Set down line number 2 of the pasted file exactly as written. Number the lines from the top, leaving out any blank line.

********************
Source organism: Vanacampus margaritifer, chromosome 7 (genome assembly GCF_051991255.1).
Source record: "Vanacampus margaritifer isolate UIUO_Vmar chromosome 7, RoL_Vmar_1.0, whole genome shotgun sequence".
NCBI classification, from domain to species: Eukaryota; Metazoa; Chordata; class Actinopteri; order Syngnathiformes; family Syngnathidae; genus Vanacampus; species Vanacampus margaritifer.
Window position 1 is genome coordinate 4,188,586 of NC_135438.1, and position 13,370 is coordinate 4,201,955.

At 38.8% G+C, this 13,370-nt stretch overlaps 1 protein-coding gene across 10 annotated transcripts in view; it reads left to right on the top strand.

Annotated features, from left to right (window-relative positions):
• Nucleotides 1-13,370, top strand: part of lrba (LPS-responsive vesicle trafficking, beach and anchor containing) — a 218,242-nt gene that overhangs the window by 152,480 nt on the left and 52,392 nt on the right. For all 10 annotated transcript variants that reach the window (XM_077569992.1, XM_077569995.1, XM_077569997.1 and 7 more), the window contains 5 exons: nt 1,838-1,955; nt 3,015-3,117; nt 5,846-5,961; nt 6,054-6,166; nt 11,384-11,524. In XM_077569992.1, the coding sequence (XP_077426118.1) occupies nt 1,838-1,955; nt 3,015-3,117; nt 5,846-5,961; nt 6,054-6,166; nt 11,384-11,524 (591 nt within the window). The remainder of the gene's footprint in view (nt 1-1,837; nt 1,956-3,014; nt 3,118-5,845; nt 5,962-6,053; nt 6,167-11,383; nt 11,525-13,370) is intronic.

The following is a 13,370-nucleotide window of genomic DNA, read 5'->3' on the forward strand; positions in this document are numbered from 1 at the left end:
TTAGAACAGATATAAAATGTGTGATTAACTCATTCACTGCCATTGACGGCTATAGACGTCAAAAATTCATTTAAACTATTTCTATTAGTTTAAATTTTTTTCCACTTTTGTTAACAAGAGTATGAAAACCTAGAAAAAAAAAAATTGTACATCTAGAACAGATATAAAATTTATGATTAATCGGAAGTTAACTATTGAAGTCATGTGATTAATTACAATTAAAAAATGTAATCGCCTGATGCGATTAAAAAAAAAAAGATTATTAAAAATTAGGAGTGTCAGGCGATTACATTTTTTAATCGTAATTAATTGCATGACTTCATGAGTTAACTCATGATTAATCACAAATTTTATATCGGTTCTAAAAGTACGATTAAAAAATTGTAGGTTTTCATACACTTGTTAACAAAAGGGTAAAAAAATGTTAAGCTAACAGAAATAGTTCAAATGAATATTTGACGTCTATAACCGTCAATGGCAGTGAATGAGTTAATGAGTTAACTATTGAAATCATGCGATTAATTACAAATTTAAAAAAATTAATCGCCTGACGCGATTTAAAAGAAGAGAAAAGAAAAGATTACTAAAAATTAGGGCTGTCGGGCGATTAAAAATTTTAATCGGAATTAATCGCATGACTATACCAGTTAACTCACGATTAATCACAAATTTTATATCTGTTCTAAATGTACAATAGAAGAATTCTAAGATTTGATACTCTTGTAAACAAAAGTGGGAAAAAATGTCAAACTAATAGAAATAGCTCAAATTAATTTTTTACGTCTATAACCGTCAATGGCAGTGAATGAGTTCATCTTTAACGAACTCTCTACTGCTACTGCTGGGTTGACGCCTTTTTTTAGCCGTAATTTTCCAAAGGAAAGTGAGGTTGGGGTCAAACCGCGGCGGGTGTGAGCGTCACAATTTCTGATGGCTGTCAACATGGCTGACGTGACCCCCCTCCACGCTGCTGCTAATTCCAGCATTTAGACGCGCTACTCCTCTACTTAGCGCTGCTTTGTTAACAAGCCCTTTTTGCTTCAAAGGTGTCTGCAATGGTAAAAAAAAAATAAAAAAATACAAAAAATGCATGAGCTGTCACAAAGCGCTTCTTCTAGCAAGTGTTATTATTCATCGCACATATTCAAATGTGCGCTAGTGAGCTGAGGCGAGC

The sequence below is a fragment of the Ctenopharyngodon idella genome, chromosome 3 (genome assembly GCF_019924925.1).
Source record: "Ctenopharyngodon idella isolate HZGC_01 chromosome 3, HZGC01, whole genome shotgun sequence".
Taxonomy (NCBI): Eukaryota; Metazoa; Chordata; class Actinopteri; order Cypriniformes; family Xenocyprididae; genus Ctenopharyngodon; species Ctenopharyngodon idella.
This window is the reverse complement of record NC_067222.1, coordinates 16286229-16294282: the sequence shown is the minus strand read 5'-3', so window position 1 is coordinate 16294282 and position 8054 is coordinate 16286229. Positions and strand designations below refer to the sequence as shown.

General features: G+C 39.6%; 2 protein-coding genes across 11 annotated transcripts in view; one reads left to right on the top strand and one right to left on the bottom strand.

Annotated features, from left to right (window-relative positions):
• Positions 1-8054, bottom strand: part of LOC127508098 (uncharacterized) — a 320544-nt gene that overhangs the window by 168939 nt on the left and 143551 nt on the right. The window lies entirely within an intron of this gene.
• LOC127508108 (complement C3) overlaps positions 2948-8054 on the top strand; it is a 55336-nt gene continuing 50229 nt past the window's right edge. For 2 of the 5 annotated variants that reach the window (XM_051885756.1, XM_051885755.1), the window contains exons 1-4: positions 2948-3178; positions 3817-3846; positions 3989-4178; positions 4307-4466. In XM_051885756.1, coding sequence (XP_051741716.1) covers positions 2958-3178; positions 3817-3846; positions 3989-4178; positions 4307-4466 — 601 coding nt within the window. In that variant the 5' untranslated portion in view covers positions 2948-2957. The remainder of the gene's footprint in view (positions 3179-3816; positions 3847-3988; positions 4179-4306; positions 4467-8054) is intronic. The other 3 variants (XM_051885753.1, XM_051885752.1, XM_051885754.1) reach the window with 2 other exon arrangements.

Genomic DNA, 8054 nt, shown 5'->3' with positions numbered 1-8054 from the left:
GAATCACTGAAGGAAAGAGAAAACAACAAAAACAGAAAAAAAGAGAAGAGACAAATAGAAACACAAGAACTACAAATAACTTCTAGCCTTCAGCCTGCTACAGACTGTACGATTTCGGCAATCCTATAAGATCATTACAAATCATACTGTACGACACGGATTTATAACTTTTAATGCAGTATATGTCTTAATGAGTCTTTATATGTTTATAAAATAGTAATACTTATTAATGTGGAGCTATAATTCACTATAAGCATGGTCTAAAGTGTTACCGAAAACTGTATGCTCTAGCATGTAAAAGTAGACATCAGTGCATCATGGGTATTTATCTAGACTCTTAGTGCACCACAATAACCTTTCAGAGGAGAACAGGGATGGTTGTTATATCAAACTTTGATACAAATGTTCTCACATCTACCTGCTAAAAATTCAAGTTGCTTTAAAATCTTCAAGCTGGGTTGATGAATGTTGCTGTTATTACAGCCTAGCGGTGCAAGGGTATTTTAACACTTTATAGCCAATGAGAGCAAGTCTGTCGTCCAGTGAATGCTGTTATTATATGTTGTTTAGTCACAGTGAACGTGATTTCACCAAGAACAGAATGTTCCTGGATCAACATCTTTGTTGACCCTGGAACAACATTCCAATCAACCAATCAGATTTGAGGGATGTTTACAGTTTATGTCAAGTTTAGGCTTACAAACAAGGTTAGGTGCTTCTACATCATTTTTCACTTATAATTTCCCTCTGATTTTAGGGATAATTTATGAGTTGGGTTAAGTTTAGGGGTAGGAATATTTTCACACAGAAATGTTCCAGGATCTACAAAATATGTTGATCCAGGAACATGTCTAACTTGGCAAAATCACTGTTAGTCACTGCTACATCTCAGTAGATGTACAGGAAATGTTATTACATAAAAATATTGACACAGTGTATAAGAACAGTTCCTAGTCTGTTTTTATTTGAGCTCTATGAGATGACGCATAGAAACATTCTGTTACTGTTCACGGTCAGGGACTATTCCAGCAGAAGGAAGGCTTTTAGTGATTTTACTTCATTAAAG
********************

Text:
Source record: "Vanacampus margaritifer isolate UIUO_Vmar chromosome 7, RoL_Vmar_1.0, whole genome shotgun sequence".